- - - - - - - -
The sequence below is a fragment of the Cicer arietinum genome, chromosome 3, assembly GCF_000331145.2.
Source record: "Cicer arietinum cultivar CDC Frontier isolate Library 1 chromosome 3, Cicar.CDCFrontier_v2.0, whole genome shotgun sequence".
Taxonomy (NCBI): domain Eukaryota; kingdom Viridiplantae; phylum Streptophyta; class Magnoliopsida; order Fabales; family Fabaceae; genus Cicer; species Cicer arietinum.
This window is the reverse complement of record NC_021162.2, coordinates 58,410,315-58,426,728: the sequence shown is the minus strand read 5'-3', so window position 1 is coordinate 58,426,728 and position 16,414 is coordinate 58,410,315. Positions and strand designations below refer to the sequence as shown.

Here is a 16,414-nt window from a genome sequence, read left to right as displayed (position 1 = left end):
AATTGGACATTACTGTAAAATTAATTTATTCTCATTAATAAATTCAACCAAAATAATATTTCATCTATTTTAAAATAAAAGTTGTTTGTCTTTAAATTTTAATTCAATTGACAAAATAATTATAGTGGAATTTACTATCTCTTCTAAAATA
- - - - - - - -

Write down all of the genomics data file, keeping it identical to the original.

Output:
The sequence below is a fragment of the Cicer arietinum genome, chromosome 3, assembly GCF_000331145.2.
Source record: "Cicer arietinum cultivar CDC Frontier isolate Library 1 chromosome 3, Cicar.CDCFrontier_v2.0, whole genome shotgun sequence".
Taxonomy (NCBI): domain Eukaryota; kingdom Viridiplantae; phylum Streptophyta; class Magnoliopsida; order Fabales; family Fabaceae; genus Cicer; species Cicer arietinum.
This window is the reverse complement of record NC_021162.2, coordinates 58,410,315-58,426,728: the sequence shown is the minus strand read 5'-3', so window position 1 is coordinate 58,426,728 and position 16,414 is coordinate 58,410,315. Positions and strand designations below refer to the sequence as shown.

Here is a 16,414-nt window from a genome sequence, read left to right as displayed (position 1 = left end):
AATTGGACATTACTGTAAAATTAATTTATTCTCATTAATAAATTCAACCAAAATAATATTTCATCTATTTTAAAATAAAAGTTGTTTGTCTTTAAATTTTAATTCAATTGACAAAATAATTATAGTGGAATTTACTATCTCTTCTAAAATA